UCLA and USC campus police are investigating fliers with racist and sexist language.

UCLA and USC campus police are investigating fliers with racist and sexist language. (UCLA)

UCLA and USC campus police are investigating similar fliers filled with derogatory references to Asian women that were mailed to Asian American organizations on the two campuses recently, officials said.

UCLA students held a campus rally Monday to protest the collage-like flier that was sent anonymously to the Asian American Studies Center on the Westwood campus. A similar flier, containing curses and racist language about Asian women dating white men, was also mailed to USC’s Asian Pacific American Student Services Department.

UCLA Chancellor Gene Block has asked campus police to investigate the matter, according to a statement released Monday. Block has expressed “his disgust and frustration” over the flier and pledged that the campus will “combat racism and bigotry so that the campus can be the welcoming, respectful environment our community deserves.”

At USC, Mary Ho, director of the Asian Pacific American Student Services, also said the matter is in the hands of that school’s public safety force. In a letter on the department’s website, Ho said: “We will not tolerate such harmful, derogatory and racist slurs directed at the Asian Pacific American community or at any communities.”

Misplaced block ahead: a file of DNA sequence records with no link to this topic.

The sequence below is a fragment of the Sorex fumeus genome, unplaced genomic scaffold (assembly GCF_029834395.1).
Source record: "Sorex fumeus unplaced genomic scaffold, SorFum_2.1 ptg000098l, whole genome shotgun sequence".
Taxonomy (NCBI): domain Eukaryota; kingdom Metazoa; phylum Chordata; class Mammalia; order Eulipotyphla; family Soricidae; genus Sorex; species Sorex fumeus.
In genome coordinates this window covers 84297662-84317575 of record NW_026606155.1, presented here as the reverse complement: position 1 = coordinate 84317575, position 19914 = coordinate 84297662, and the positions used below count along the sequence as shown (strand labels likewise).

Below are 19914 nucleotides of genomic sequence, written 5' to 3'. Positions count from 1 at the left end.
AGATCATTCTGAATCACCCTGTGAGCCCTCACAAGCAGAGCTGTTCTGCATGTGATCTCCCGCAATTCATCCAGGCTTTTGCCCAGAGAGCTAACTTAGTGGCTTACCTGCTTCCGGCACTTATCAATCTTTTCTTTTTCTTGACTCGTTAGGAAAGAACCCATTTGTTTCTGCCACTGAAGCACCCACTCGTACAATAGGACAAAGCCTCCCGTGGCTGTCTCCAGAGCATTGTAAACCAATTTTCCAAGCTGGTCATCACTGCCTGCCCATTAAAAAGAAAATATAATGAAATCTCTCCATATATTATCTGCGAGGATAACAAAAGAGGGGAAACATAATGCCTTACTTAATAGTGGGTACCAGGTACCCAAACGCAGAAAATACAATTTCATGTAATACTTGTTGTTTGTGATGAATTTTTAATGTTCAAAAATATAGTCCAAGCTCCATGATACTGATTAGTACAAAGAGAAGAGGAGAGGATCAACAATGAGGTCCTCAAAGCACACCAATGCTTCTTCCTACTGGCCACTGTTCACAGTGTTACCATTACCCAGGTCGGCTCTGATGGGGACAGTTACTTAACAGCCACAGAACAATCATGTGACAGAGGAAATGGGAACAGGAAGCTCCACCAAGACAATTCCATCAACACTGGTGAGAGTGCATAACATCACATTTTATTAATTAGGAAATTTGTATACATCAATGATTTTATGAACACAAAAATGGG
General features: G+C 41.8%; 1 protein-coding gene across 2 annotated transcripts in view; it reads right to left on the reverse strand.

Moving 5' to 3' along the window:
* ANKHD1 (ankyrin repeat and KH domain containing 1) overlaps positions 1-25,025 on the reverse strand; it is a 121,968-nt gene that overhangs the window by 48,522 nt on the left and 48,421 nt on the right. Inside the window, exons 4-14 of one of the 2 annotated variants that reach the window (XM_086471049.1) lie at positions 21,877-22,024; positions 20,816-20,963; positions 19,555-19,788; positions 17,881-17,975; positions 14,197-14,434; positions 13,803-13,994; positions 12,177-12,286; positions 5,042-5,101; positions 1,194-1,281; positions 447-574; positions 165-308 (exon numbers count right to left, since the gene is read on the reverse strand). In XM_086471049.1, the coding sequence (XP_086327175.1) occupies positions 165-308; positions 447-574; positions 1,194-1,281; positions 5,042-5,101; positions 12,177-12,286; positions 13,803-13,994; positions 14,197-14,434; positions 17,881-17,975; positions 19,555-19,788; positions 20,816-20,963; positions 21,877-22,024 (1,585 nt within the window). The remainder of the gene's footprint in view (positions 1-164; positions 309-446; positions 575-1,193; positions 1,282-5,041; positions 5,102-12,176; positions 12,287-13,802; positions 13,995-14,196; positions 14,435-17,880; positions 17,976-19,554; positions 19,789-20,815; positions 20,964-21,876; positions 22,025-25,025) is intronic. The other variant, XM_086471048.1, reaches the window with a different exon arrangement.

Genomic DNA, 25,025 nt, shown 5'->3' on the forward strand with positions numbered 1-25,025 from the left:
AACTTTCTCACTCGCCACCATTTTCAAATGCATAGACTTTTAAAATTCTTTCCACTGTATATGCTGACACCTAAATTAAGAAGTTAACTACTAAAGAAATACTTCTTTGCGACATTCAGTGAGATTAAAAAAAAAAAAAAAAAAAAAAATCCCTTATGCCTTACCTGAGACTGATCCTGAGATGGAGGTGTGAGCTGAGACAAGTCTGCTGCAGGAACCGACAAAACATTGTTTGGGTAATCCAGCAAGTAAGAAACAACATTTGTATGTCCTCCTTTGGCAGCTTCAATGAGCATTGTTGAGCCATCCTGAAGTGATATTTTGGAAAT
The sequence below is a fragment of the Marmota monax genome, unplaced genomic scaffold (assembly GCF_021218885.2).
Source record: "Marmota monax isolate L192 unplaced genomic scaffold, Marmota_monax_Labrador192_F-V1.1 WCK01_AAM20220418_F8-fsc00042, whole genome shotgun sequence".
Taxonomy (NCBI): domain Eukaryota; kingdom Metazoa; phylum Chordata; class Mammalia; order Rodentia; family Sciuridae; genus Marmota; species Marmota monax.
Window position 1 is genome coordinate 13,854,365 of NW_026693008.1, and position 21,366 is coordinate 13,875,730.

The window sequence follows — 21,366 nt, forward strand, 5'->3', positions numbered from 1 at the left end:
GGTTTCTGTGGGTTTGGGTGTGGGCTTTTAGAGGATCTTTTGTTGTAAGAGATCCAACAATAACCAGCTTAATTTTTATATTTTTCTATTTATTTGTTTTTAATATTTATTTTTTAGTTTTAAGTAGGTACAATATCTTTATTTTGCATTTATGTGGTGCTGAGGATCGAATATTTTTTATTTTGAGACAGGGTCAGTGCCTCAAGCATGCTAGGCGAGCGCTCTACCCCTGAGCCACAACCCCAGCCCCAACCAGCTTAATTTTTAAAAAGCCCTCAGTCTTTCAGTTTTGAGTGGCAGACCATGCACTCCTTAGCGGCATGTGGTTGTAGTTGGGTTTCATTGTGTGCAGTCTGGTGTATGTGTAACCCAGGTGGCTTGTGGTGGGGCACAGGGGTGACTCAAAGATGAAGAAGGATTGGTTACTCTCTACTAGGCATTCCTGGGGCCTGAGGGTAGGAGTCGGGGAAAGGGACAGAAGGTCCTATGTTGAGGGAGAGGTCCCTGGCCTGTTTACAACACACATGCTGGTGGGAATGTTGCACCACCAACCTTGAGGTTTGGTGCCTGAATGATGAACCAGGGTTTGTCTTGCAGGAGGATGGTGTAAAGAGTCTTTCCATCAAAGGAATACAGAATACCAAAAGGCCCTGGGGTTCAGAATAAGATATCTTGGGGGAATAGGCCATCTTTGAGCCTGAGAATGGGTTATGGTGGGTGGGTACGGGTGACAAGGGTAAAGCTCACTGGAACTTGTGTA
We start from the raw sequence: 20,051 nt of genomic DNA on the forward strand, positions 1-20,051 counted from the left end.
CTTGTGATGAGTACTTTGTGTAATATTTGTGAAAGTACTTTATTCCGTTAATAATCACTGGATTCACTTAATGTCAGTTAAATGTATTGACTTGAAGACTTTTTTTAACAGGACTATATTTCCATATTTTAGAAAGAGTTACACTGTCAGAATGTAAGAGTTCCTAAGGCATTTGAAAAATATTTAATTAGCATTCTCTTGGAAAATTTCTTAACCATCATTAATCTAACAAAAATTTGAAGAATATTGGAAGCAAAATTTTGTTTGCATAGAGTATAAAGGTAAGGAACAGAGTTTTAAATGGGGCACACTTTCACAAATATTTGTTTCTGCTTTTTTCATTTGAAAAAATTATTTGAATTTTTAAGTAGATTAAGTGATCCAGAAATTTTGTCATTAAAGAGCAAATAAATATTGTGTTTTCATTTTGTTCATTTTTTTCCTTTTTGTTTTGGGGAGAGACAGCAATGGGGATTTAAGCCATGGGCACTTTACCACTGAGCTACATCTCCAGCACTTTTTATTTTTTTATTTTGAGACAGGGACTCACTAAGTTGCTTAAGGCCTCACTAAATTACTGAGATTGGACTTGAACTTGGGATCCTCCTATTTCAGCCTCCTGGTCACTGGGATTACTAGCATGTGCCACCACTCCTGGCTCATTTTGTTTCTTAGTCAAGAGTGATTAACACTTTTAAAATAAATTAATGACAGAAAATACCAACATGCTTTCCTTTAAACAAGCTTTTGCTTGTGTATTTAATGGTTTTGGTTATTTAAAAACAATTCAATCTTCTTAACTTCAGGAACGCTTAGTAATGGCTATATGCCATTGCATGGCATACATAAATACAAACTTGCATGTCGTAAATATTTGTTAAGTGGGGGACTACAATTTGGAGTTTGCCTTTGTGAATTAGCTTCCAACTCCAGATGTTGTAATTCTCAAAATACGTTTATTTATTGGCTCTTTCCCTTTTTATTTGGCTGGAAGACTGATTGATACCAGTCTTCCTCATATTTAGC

About 50 students participated in the protest rally at UCLA on Monday, officials said. It was triggered by the flier but meant to focus awareness on what organizers say is a campus environment that perpetuates negative stereotypes about Asians and women, according to Uyen Hoang, a fourth-year student who is director of the Asian Pacific Coalition. A sign with similar language was posted in fall 2012 outside the UCLA Vietnamese Student Union Office, she said.

A large number of student organizations at UCLA and other UC and Cal State campuses have signed a joint statement that said, in part: “To allow these attacks to remain unaddressed, whether they are intended to hurt or draw attention, is to tacitly endorse the marginalization of our community, to accept being painted as perpetual foreigners, and to allow for the exotification and objectification of women of color.”

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larry.gordon@latimes.com

Twitter: @larrygordonlat